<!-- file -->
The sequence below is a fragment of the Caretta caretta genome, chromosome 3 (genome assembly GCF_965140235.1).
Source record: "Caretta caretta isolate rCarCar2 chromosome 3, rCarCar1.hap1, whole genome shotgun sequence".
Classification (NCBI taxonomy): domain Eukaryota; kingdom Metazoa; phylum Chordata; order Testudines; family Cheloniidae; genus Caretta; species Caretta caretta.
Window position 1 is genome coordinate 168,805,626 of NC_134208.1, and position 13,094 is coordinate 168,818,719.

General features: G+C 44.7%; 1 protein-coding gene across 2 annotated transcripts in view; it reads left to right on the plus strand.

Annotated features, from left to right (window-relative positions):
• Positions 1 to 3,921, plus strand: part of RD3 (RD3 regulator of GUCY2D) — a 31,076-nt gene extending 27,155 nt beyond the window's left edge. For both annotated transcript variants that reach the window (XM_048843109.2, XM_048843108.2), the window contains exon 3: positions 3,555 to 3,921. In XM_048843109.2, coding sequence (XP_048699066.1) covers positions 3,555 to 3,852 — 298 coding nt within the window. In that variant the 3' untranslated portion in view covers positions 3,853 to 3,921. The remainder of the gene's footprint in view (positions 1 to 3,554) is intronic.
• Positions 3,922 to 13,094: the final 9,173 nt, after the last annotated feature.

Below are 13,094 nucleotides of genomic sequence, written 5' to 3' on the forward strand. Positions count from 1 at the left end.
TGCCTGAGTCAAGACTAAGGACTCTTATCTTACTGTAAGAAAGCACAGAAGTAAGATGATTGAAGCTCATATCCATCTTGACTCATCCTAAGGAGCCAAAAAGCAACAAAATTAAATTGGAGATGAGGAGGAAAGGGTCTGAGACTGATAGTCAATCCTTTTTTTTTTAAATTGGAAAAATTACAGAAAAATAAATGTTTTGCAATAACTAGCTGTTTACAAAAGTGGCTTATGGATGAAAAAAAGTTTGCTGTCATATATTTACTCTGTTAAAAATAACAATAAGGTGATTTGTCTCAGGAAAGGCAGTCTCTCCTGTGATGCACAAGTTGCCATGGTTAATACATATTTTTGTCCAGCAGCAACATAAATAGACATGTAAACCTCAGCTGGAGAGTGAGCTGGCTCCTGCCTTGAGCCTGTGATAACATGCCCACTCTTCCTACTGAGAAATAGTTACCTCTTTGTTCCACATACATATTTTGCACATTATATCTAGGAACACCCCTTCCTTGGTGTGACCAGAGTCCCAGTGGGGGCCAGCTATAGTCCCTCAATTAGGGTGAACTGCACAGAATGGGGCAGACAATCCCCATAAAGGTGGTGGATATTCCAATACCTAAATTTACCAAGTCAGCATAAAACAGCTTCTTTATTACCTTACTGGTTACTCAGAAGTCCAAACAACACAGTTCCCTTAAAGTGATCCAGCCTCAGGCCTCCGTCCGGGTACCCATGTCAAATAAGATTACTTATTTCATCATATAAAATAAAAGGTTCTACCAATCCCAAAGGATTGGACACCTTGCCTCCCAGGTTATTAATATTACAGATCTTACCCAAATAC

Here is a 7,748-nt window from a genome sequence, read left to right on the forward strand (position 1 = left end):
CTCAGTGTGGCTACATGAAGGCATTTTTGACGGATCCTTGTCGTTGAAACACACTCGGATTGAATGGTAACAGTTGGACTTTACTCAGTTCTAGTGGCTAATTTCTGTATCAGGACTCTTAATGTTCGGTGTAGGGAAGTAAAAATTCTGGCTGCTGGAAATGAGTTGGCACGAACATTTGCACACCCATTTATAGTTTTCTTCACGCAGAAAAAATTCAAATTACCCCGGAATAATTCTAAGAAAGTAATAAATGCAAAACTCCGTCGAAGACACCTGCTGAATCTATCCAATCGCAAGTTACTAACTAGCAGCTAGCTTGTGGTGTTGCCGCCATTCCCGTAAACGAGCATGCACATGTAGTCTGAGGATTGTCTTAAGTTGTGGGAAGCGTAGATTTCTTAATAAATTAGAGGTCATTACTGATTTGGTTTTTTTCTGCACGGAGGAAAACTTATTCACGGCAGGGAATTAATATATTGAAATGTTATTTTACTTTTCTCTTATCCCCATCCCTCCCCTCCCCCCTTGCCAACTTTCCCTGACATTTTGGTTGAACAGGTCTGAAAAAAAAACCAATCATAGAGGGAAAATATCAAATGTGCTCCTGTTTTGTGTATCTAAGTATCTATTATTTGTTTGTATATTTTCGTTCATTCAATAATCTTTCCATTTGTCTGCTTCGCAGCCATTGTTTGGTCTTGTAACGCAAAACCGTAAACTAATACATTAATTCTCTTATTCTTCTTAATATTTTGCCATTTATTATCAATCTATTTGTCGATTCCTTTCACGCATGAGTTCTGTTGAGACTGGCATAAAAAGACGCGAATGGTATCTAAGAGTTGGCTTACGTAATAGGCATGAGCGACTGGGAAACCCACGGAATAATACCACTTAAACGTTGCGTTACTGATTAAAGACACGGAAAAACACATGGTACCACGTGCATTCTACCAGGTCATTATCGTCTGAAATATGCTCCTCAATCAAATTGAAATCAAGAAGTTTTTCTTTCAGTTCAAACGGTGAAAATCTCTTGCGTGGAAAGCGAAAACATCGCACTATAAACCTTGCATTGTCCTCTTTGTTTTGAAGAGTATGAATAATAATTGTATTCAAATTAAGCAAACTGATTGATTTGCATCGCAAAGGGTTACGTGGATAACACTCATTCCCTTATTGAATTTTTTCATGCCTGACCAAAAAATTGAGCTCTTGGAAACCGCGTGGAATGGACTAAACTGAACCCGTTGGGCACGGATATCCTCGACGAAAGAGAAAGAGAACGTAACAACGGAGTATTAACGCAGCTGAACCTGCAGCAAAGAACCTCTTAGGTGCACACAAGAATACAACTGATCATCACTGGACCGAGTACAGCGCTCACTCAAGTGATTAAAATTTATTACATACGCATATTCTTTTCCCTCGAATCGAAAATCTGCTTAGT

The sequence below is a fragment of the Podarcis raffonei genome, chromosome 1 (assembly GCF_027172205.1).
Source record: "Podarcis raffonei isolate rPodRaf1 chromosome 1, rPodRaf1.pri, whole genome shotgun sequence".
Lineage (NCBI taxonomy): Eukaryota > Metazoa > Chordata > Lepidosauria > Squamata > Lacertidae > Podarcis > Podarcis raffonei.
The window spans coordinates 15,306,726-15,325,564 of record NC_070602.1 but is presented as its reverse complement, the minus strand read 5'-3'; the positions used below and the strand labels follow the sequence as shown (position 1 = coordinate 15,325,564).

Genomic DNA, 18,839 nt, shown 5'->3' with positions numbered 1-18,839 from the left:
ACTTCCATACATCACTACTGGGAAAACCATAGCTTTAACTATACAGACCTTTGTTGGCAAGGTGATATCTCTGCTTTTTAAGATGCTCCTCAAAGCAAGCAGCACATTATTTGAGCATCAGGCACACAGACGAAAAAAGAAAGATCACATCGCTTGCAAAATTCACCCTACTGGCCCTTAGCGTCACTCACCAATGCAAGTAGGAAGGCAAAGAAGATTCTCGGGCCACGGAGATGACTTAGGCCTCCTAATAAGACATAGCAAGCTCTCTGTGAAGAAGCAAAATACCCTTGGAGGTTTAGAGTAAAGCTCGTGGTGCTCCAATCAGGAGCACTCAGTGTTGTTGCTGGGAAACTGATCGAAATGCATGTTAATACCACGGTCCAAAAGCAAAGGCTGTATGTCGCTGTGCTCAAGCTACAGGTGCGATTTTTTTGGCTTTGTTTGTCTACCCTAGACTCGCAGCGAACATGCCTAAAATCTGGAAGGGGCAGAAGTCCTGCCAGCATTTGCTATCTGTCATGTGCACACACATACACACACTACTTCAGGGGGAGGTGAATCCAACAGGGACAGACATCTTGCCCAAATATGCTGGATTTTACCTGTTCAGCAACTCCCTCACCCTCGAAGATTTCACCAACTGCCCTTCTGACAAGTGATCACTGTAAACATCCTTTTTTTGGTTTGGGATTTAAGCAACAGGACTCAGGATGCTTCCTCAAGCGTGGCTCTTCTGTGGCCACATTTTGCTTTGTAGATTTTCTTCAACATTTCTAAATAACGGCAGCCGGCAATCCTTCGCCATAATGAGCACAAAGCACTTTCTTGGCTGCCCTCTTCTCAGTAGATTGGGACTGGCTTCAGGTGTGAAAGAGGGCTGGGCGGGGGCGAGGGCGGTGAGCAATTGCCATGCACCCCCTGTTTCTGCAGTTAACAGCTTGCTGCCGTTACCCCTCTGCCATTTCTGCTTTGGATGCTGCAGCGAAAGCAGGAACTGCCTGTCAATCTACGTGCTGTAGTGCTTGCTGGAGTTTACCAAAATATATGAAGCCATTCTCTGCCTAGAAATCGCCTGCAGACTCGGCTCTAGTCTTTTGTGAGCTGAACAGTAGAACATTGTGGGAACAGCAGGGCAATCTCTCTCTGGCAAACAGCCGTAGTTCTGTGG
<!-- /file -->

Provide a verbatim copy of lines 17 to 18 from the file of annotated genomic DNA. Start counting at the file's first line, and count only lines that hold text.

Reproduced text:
Genomic DNA, 18,839 nt, shown 5'->3' with positions numbered 1-18,839 from the left:
ACTTCCATACATCACTACTGGGAAAACCATAGCTTTAACTATACAGACCTTTGTTGGCAAGGTGATATCTCTGCTTTTTAAGATGCTCCTCAAAGCAAGCAGCACATTATTTGAGCATCAGGCACACAGACGAAAAAAGAAAGATCACATCGCTTGCAAAATTCACCCTACTGGCCCTTAGCGTCACTCACCAATGCAAGTAGGAAGGCAAAGAAGATTCTCGGGCCACGGAGATGACTTAGGCCTCCTAATAAGACATAGCAAGCTCTCTGTGAAGAAGCAAAATACCCTTGGAGGTTTAGAGTAAAGCTCGTGGTGCTCCAATCAGGAGCACTCAGTGTTGTTGCTGGGAAACTGATCGAAATGCATGTTAATACCACGGTCCAAAAGCAAAGGCTGTATGTCGCTGTGCTCAAGCTACAGGTGCGATTTTTTTGGCTTTGTTTGTCTACCCTAGACTCGCAGCGAACATGCCTAAAATCTGGAAGGGGCAGAAGTCCTGCCAGCATTTGCTATCTGTCATGTGCACACACATACACACACTACTTCAGGGGGAGGTGAATCCAACAGGGACAGACATCTTGCCCAAATATGCTGGATTTTACCTGTTCAGCAACTCCCTCACCCTCGAAGATTTCACCAACTGCCCTTCTGACAAGTGATCACTGTAAACATCCTTTTTTTGGTTTGGGATTTAAGCAACAGGACTCAGGATGCTTCCTCAAGCGTGGCTCTTCTGTGGCCACATTTTGCTTTGTAGATTTTCTTCAACATTTCTAAATAACGGCAGCCGGCAATCCTTCGCCATAATGAGCACAAAGCACTTTCTTGGCTGCCCTCTTCTCAGTAGATTGGGACTGGCTTCAGGTGTGAAAGAGGGCTGGGCGGGGGCGAGGGCGGTGAGCAATTGCCATGCACCCCCTGTTTCTGCAGTTAACAGCTTGCTGCCGTTACCCCTCTGCCATTTCTGCTTTGGATGCTGCAGCGAAAGCAGGAACTGCCTGTCAATCTACGTGCTGTAGTGCTTGCTGGAGTTTACCAAAATATATGAAGCCATTCTCTGCCTAGAAATCGCCTGCAGACTCGGCTCTAGTCTTTTGTGAGCTGAACAGTAGAACATTGTGGGAACAGCAGGGCAATCTCTCTCTGGCAAACAGCCGTAGTTCTGTGG